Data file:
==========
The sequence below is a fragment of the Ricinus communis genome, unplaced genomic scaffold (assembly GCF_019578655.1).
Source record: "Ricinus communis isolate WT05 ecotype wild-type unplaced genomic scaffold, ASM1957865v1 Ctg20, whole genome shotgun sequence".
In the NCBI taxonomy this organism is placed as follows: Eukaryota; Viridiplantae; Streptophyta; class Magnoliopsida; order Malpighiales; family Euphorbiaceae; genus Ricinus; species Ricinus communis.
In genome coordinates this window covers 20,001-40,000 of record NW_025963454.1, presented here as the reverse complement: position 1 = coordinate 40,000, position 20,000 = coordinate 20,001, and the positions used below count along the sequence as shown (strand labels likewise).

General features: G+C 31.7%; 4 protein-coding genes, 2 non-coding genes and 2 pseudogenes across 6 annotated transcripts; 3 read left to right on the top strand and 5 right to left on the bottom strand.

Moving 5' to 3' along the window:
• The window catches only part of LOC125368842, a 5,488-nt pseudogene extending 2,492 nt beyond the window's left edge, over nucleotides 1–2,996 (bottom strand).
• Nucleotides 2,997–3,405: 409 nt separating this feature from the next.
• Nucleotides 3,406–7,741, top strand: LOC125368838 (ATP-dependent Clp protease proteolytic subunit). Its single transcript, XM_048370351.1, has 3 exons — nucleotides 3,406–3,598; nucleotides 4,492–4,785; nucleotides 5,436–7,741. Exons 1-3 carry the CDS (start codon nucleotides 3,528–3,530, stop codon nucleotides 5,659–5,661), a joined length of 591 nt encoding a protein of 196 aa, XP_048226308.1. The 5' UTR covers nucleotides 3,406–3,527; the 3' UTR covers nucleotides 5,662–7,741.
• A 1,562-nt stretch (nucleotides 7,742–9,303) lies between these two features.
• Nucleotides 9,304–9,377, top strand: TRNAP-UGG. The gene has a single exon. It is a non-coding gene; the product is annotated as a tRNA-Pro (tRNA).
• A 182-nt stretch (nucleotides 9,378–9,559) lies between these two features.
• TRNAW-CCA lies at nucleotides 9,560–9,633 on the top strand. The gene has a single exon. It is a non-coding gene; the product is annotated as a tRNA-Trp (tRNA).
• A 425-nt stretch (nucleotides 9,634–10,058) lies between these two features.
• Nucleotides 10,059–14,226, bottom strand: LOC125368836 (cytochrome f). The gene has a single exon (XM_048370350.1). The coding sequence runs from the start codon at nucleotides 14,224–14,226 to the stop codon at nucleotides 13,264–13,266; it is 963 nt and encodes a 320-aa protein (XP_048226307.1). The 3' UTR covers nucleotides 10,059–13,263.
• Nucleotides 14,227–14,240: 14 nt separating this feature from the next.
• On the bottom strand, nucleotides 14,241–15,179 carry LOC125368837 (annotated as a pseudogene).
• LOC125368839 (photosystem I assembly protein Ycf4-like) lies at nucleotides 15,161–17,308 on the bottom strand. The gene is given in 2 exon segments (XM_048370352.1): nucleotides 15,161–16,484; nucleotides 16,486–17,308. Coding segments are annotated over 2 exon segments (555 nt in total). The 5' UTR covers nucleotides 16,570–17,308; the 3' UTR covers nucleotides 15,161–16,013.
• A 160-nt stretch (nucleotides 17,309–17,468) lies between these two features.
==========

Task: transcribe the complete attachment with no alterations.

The sequence below is a fragment of the Ricinus communis genome, unplaced genomic scaffold (assembly GCF_019578655.1).
Source record: "Ricinus communis isolate WT05 ecotype wild-type unplaced genomic scaffold, ASM1957865v1 Ctg20, whole genome shotgun sequence".
In the NCBI taxonomy this organism is placed as follows: Eukaryota; Viridiplantae; Streptophyta; class Magnoliopsida; order Malpighiales; family Euphorbiaceae; genus Ricinus; species Ricinus communis.
In genome coordinates this window covers 20,001-40,000 of record NW_025963454.1, presented here as the reverse complement: position 1 = coordinate 40,000, position 20,000 = coordinate 20,001, and the positions used below count along the sequence as shown (strand labels likewise).

General features: G+C 31.7%; 4 protein-coding genes, 2 non-coding genes and 2 pseudogenes across 6 annotated transcripts; 3 read left to right on the top strand and 5 right to left on the bottom strand.

Moving 5' to 3' along the window:
• The window catches only part of LOC125368842, a 5,488-nt pseudogene extending 2,492 nt beyond the window's left edge, over nucleotides 1–2,996 (bottom strand).
• Nucleotides 2,997–3,405: 409 nt separating this feature from the next.
• Nucleotides 3,406–7,741, top strand: LOC125368838 (ATP-dependent Clp protease proteolytic subunit). Its single transcript, XM_048370351.1, has 3 exons — nucleotides 3,406–3,598; nucleotides 4,492–4,785; nucleotides 5,436–7,741. Exons 1-3 carry the CDS (start codon nucleotides 3,528–3,530, stop codon nucleotides 5,659–5,661), a joined length of 591 nt encoding a protein of 196 aa, XP_048226308.1. The 5' UTR covers nucleotides 3,406–3,527; the 3' UTR covers nucleotides 5,662–7,741.
• A 1,562-nt stretch (nucleotides 7,742–9,303) lies between these two features.
• Nucleotides 9,304–9,377, top strand: TRNAP-UGG. The gene has a single exon. It is a non-coding gene; the product is annotated as a tRNA-Pro (tRNA).
• A 182-nt stretch (nucleotides 9,378–9,559) lies between these two features.
• TRNAW-CCA lies at nucleotides 9,560–9,633 on the top strand. The gene has a single exon. It is a non-coding gene; the product is annotated as a tRNA-Trp (tRNA).
• A 425-nt stretch (nucleotides 9,634–10,058) lies between these two features.
• Nucleotides 10,059–14,226, bottom strand: LOC125368836 (cytochrome f). The gene has a single exon (XM_048370350.1). The coding sequence runs from the start codon at nucleotides 14,224–14,226 to the stop codon at nucleotides 13,264–13,266; it is 963 nt and encodes a 320-aa protein (XP_048226307.1). The 3' UTR covers nucleotides 10,059–13,263.
• Nucleotides 14,227–14,240: 14 nt separating this feature from the next.
• On the bottom strand, nucleotides 14,241–15,179 carry LOC125368837 (annotated as a pseudogene).
• LOC125368839 (photosystem I assembly protein Ycf4-like) lies at nucleotides 15,161–17,308 on the bottom strand. The gene is given in 2 exon segments (XM_048370352.1): nucleotides 15,161–16,484; nucleotides 16,486–17,308. Coding segments are annotated over 2 exon segments (555 nt in total). The 5' UTR covers nucleotides 16,570–17,308; the 3' UTR covers nucleotides 15,161–16,013.
• A 160-nt stretch (nucleotides 17,309–17,468) lies between these two features.